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REFERENCE LINKING PLATFORM OF KOREA S&T JOURNALS
> Journal Vol & Issue
Journal of The Korean Association For Science Education
Journal Basic Information
Journal DOI :
The Korean Association for Research In Science Education
Editor in Chief :
Volume & Issues
Volume 26, Issue 7 - Dec 2006
Volume 26, Issue 6 - Dec 2006
Volume 26, Issue 5 - Oct 2006
Volume 26, Issue 4 - Aug 2006
Volume 26, Issue 3 - Jun 2006
Volume 26, Issue 2 - Apr 2006
Volume 26, Issue 1 - Feb 2006
Selecting the target year
What Changed and Unchanged After Science Class: Analyzing High School Student's Conceptual Change on Circular Motion Based on Mental Model Theory
Park, Ji-Yeon ; Lee, Gyoung-Ho ; Shin, Jong-Ho ; Song, Sang-Ho ;
Journal of The Korean Association For Science Education, volume 26, issue 4, 2006, Pages 475~491
In physics education, the research on students' conceptions has developed in the discussion on the nature and the difficulty of conceptual change. Recently, mental models have been a theoretical background in concrete arguments on "how students' conceptions are constructed or created." Mental models that integrate information in the presented problem and individual knowledge in their long-term memory have important information about not only expressed ideas but also in the thinking process behind the expressed ideas. The purpose of this study is to investigate the forming process and the characteristics of high school student's mental models about circular motion, and how they were changed by instruction. We used the think-aloud method based on the instrument for identifying student's mental models about circular motion, pretest of physics concept, mind map and interview for investigating student's characteristics. The results of the study showed that instructions based on the mental model theory facilitated scientific expressed model, but several factors that affected forming mental models like epistemological belief didn't change scientifically after 3 lessons.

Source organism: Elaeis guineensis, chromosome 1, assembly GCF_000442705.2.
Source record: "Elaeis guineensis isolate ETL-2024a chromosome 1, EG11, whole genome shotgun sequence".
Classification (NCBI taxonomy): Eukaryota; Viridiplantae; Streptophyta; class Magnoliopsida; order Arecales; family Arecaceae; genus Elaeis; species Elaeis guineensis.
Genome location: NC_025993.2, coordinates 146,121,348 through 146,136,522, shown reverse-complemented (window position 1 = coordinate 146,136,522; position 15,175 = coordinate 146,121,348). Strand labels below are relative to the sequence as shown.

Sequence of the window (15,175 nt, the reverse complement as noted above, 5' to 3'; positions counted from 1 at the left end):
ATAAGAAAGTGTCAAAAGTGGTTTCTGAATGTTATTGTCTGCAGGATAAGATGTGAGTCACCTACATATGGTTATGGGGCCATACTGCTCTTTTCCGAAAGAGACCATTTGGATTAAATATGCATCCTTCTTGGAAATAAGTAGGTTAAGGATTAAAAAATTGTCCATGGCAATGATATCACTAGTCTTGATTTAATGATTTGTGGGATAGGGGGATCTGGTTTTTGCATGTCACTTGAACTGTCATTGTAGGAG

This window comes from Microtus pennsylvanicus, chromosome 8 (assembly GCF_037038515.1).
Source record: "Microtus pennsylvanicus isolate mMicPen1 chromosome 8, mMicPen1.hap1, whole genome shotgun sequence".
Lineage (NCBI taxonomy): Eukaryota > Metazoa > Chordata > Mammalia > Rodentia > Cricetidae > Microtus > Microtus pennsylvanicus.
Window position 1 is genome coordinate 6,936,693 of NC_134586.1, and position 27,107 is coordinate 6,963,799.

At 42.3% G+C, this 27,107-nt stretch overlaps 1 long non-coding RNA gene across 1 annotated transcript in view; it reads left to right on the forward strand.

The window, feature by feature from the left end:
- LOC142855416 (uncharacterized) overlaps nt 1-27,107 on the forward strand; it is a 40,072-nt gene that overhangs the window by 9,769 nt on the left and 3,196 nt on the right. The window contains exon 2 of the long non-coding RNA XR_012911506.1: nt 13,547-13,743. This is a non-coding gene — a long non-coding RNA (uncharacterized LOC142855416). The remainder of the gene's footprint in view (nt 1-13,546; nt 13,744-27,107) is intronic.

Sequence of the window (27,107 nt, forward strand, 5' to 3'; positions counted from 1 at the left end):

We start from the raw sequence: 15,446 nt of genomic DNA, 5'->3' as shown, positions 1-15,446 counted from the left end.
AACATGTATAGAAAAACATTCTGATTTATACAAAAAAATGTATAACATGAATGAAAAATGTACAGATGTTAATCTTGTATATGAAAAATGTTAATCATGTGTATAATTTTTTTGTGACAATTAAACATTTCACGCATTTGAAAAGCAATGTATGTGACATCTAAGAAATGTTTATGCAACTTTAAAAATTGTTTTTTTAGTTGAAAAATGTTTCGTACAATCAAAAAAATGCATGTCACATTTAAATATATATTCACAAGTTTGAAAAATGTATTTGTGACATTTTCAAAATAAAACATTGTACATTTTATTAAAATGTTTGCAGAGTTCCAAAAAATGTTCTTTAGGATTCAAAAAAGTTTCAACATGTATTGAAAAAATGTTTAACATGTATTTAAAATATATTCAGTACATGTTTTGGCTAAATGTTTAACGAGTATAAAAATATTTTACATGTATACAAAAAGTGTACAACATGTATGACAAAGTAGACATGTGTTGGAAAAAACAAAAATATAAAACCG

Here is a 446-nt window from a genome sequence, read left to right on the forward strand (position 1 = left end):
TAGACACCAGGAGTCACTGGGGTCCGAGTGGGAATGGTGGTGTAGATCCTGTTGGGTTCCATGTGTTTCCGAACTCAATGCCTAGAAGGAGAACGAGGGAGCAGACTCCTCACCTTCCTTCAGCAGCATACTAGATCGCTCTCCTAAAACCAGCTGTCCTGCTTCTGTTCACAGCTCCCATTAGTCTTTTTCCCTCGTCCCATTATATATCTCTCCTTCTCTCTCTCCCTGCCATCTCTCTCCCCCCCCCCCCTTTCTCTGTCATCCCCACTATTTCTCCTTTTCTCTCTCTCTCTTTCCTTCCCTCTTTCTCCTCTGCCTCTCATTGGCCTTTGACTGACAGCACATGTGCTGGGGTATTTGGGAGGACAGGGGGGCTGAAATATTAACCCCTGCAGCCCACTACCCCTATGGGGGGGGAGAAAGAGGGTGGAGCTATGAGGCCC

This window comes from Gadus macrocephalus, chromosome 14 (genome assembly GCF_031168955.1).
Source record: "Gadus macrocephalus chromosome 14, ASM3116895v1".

Gender Differences in TIMSS 2003 Science Achievement
Jeong, Eun-Young ; Lee, Mee-Kyeong ; Hong, Mi-Young ;
Journal of The Korean Association For Science Education, volume 26, issue 4, 2006, Pages 492~501
Gender differences in TIMSS 2003 science achievement by item type, benchmark, and content area were examined by producing a Gender Differences Index (GDI) in this study. International trends identified that male students performed better than female students in TIMSS 2003 science achievement in all types of items. The overall achievement of Korean male students was better than Korean female students, especially in multiple-choice type items. Male students outperformed females in three benchmarks, including advanced, high, and intermediate international benchmark, but they did not outperform females in the low international benchmark when gender differences of the international average as well as the Korean average were taken into account. The results of the analysis of the international average and the Korean average by content area showed that gender differences were the greatest in earth science and smallest in chemistry. In life science, female students excelled when considering the international average while male students excelled when considering the average of Korean students' performance. In addition, the number of items in which male students outperformed females was larger in both factual knowledge and the conceptual understanding domain. Implications for reducing gender differences in science achievement in Korea based on the results were provided.